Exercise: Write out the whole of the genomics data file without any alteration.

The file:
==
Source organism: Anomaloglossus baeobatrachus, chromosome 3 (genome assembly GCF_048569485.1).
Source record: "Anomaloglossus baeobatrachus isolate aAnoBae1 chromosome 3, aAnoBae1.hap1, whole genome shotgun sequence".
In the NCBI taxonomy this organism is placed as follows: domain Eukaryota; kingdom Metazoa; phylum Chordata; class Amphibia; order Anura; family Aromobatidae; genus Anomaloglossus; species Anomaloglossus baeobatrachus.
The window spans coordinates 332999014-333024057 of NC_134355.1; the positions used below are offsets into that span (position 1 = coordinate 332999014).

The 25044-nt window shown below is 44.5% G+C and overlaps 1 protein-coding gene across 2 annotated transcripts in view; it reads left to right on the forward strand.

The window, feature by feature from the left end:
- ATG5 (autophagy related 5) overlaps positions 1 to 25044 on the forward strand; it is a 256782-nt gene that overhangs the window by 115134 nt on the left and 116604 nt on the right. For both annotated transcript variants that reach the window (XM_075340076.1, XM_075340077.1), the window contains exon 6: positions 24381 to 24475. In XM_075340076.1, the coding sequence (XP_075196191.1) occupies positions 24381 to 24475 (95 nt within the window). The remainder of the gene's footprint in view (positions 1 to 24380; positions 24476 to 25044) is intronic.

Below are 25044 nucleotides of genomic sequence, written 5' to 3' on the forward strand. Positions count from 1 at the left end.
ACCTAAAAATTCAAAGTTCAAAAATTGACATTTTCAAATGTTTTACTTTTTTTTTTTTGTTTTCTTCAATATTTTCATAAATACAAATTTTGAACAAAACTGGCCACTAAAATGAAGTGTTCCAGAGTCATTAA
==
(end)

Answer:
Source organism: Anomaloglossus baeobatrachus, chromosome 3 (genome assembly GCF_048569485.1).
Source record: "Anomaloglossus baeobatrachus isolate aAnoBae1 chromosome 3, aAnoBae1.hap1, whole genome shotgun sequence".
In the NCBI taxonomy this organism is placed as follows: domain Eukaryota; kingdom Metazoa; phylum Chordata; class Amphibia; order Anura; family Aromobatidae; genus Anomaloglossus; species Anomaloglossus baeobatrachus.
The window spans coordinates 332999014-333024057 of NC_134355.1; the positions used below are offsets into that span (position 1 = coordinate 332999014).

The 25044-nt window shown below is 44.5% G+C and overlaps 1 protein-coding gene across 2 annotated transcripts in view; it reads left to right on the forward strand.

The window, feature by feature from the left end:
- ATG5 (autophagy related 5) overlaps positions 1 to 25044 on the forward strand; it is a 256782-nt gene that overhangs the window by 115134 nt on the left and 116604 nt on the right. For both annotated transcript variants that reach the window (XM_075340076.1, XM_075340077.1), the window contains exon 6: positions 24381 to 24475. In XM_075340076.1, the coding sequence (XP_075196191.1) occupies positions 24381 to 24475 (95 nt within the window). The remainder of the gene's footprint in view (positions 1 to 24380; positions 24476 to 25044) is intronic.

Below are 25044 nucleotides of genomic sequence, written 5' to 3' on the forward strand. Positions count from 1 at the left end.
ACCTAAAAATTCAAAGTTCAAAAATTGACATTTTCAAATGTTTTACTTTTTTTTTTTTGTTTTCTTCAATATTTTCATAAATACAAATTTTGAACAAAACTGGCCACTAAAATGAAGTGTTCCAGAGTCATTAA